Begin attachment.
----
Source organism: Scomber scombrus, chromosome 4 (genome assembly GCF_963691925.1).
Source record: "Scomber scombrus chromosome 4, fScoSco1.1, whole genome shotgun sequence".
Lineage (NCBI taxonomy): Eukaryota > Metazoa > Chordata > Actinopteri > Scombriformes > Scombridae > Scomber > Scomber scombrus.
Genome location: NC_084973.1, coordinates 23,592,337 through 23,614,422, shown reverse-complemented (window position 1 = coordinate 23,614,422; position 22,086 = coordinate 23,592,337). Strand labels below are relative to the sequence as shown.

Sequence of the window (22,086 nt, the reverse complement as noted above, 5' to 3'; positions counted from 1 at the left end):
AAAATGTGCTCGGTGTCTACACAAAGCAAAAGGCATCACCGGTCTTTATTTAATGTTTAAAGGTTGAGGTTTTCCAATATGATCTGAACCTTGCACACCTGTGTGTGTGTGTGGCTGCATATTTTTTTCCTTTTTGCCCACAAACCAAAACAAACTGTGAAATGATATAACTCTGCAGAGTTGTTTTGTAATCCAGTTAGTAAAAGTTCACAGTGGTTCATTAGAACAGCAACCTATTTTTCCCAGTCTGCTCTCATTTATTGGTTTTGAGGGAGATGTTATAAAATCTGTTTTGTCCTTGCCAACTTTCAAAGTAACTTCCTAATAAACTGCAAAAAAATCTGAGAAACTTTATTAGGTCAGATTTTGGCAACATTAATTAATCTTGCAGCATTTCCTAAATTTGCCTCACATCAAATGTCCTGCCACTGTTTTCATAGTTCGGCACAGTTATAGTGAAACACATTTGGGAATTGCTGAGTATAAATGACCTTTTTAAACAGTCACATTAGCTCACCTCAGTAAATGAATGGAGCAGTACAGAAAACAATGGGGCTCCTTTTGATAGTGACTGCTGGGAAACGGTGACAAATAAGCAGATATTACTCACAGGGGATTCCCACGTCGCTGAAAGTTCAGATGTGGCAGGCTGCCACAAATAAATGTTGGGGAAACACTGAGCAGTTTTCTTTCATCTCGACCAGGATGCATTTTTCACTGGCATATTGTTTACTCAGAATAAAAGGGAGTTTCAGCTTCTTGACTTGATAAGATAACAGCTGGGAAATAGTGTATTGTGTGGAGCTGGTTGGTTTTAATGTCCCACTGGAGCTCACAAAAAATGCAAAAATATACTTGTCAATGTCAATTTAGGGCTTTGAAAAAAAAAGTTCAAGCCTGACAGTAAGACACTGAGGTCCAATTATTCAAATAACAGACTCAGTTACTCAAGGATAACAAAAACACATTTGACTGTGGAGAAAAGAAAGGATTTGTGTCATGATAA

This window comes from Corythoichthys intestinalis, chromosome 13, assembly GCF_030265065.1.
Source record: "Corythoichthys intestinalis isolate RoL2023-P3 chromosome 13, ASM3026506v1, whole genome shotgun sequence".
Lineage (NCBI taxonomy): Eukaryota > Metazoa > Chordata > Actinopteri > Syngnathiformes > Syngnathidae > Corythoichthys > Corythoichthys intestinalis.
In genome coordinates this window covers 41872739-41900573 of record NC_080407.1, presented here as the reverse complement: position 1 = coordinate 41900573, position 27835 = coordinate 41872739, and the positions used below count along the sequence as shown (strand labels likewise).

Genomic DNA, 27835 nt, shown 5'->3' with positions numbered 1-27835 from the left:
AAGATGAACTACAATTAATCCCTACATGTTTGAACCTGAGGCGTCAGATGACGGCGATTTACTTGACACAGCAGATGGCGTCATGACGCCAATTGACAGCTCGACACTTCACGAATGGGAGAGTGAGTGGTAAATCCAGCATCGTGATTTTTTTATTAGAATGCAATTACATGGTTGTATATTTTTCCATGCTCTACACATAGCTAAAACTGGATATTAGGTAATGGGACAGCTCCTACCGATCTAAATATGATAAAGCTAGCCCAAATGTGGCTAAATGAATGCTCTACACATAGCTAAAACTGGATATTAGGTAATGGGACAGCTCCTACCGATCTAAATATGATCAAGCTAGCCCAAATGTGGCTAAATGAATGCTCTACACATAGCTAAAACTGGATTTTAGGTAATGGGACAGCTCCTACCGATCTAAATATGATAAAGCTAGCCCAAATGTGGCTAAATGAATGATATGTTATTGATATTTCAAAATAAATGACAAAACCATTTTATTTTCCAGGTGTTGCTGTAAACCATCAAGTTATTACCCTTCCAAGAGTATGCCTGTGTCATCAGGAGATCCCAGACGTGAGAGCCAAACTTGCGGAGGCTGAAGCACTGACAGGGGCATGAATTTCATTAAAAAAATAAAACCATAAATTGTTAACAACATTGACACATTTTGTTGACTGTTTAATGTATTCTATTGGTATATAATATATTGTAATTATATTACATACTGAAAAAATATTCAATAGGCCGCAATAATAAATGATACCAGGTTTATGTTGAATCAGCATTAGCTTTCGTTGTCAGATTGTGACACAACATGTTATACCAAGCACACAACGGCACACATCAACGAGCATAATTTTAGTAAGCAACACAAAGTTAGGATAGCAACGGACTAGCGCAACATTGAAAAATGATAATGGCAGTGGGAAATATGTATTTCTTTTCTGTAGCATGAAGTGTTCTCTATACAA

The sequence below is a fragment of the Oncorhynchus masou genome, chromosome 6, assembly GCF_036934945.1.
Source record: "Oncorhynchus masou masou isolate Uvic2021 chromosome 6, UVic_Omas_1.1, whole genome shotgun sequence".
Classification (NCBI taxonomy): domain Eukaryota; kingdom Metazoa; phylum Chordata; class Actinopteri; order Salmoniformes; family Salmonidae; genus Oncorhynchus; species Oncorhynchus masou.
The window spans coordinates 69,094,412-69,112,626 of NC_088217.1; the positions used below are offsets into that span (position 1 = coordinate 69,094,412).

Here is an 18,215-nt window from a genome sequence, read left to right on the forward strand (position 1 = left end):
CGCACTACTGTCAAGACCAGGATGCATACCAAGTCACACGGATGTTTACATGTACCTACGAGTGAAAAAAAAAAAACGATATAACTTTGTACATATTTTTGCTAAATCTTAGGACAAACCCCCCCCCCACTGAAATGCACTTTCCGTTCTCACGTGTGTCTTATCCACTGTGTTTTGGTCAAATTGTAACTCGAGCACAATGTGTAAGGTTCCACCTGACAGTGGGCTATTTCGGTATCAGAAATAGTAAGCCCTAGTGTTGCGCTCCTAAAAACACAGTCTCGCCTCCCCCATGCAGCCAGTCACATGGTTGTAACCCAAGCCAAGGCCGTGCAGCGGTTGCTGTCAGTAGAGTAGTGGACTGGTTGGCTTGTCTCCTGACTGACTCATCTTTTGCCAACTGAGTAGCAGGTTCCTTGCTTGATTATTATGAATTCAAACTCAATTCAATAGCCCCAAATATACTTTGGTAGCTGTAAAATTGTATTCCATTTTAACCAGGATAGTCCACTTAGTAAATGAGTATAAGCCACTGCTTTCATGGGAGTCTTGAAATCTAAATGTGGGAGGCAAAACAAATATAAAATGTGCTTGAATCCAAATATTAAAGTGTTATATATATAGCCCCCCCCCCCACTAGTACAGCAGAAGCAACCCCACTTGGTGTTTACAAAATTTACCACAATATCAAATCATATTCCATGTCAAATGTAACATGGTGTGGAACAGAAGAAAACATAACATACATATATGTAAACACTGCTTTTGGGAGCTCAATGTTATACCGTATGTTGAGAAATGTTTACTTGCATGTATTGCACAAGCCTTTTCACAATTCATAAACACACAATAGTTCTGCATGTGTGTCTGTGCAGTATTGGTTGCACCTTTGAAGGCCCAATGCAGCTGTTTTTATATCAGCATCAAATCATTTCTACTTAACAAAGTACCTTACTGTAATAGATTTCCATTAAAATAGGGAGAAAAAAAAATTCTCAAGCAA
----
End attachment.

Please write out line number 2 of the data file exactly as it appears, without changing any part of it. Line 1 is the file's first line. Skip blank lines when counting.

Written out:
Source record: "Scomber scombrus chromosome 4, fScoSco1.1, whole genome shotgun sequence".